Photovoltaics is process by which semiconductors produce electricity generated by exposure to the radiation in sunlight. The word is not well known to most people’s vocabulary, but it may one day be as common as turning on a hot water faucet or adjusting a thermostat. This year’s EU Photovoltaic Solar Energy Conference (PVSEC), which was held in Paris at the beginning of October, saw the presentation of the results from a number of current research projects on photovoltaics (PV) self-consumption optimization.
These results are the product of a collaborative research effort carried out jointly by Vela Solaris and the Swiss Federal University of Technology in Zurich (ETH Zurich) with the funding support of the Federal Office for Energy and Swisselectric Research. As PV technology is more widely used in heat pump systems, greater focus will be placed on control and efficiency.
Vela Solaris AG develops and markets worldwide its Polysun design software, an innovative tool used by engineers and installers alike to design and optimize decentralized energy systems including solar thermal, photovoltaic, heat pump, and geothermal systems. The product range is rounded off by software versions tailor-made to suit the needs of large customers as well as by an online solution.
With Polysun 6.2, users have access to the latest developments in the renewable energy sector, resulting from a variety of research projects. So, for example, battery life is also taken into account when it comes to the dimensioning of an electric storage system.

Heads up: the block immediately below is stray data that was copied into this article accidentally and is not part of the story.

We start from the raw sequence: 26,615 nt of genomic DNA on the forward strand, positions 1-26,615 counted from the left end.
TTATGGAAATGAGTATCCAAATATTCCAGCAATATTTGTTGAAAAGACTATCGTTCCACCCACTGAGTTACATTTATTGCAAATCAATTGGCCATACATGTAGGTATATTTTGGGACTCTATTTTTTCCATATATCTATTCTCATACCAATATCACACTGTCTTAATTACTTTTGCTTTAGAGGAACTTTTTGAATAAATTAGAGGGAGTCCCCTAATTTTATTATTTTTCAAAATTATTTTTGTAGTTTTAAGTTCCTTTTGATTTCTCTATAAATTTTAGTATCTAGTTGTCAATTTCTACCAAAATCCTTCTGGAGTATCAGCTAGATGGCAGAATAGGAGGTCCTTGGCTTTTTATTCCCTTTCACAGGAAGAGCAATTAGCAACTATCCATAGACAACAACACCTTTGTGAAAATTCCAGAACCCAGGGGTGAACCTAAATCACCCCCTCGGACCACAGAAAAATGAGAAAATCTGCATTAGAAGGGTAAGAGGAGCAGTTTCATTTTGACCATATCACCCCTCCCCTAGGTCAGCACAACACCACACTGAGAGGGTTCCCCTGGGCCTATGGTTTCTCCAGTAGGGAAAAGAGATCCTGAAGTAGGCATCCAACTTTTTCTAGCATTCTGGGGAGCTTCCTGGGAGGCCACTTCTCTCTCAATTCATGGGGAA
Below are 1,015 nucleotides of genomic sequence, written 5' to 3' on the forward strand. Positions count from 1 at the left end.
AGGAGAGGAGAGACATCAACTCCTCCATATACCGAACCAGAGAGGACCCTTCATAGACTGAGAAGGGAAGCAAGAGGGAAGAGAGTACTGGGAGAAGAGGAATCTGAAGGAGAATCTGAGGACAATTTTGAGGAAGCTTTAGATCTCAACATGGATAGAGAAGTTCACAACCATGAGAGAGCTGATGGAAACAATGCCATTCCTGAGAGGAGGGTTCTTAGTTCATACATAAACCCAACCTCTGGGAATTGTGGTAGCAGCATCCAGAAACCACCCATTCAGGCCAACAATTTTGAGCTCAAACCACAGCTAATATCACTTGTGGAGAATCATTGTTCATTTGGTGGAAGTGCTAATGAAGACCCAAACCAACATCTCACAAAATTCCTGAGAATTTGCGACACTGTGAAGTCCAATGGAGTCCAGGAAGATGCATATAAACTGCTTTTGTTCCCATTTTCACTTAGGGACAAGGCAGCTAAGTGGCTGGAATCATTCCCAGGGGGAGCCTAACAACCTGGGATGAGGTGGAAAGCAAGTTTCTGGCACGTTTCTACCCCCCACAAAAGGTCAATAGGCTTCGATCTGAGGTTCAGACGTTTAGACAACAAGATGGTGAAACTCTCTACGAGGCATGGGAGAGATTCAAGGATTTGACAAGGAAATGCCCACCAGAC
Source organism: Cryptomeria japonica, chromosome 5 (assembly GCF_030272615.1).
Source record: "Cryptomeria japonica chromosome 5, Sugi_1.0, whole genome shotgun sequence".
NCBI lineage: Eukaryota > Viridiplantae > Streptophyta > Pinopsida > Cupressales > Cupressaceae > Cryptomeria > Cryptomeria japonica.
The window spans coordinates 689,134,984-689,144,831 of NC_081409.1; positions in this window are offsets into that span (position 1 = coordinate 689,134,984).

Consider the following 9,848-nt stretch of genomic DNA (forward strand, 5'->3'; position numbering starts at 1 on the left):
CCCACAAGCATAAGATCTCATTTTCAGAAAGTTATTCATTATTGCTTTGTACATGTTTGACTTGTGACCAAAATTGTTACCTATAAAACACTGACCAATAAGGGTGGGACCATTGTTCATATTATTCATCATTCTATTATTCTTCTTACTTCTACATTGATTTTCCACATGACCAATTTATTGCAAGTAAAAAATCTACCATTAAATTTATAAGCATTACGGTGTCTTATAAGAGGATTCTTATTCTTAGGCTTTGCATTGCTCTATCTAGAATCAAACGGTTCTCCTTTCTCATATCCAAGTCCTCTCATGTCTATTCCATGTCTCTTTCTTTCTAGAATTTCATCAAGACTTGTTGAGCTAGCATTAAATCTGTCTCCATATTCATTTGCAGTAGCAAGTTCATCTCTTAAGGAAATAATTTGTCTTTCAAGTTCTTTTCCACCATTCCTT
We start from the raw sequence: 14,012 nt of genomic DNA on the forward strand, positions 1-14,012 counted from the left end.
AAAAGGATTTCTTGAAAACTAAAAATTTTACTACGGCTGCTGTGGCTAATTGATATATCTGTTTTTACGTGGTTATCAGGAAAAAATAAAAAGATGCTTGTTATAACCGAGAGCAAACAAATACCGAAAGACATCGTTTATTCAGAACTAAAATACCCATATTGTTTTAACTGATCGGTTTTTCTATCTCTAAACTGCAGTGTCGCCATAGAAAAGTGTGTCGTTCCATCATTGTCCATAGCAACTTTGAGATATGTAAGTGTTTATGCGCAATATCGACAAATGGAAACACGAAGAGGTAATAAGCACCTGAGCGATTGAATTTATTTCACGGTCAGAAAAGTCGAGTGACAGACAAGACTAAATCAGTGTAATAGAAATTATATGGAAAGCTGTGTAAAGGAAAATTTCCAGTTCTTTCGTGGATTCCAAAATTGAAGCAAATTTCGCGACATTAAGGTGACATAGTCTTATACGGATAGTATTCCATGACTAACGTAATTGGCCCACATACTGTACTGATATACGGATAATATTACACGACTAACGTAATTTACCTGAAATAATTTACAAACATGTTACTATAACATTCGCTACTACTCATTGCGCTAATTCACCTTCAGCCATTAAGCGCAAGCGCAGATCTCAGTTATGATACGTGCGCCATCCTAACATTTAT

Only a few months after their first release, the PVSEC Conference results are now being made available to a wide audience of users with the Polysun Update 6.2. Simulations show the limits as well as the benefits of these now widely debated storage solutions consisting of a combination of thermal and battery storage. A prerequisite to ensure that reliable results are obtained is the use of programmable controllers (available in Polysun from Version 6.1) as well as realistic profiles (a new feature in the 6.2 version: profiles with 15-minute time-steps). According to the type of solar system, the type of building and consumption profile, a heat pump with intelligent controller or a battery are proposed as the optimal solution.
Further cooperation with the ETH Zurich Power Systems Laboratory resulted in research being conducted on the life of batteries. The latest version of Polysun supports the dimensioning of electrical storage systems with a new battery model and does so by recording the “state of health” (SOH) of batteries during the simulation. The deeper and more frequently a battery is discharged, the lower the parameter that indicates its remaining life will drop.
Thus, the following optimization issue arises for the dimensioning: the purchase of a small battery will prove more affordable; however, it will be severely challenged going through repeated deep discharge cycles and will need to be replaced sooner. The additional costs associated with the purchase of a larger battery prove worthwhile in view of its longer duration within a given time span. If the battery is too large, the initial investment will no longer be justified. ■
Lars Kunath is the design engineer for solarthermal, photovoltaic, and heat pump systems at Vela Solaris. He can be reached at 415. 202.5275 or For more details on Polysun and Vela Solaris, visit
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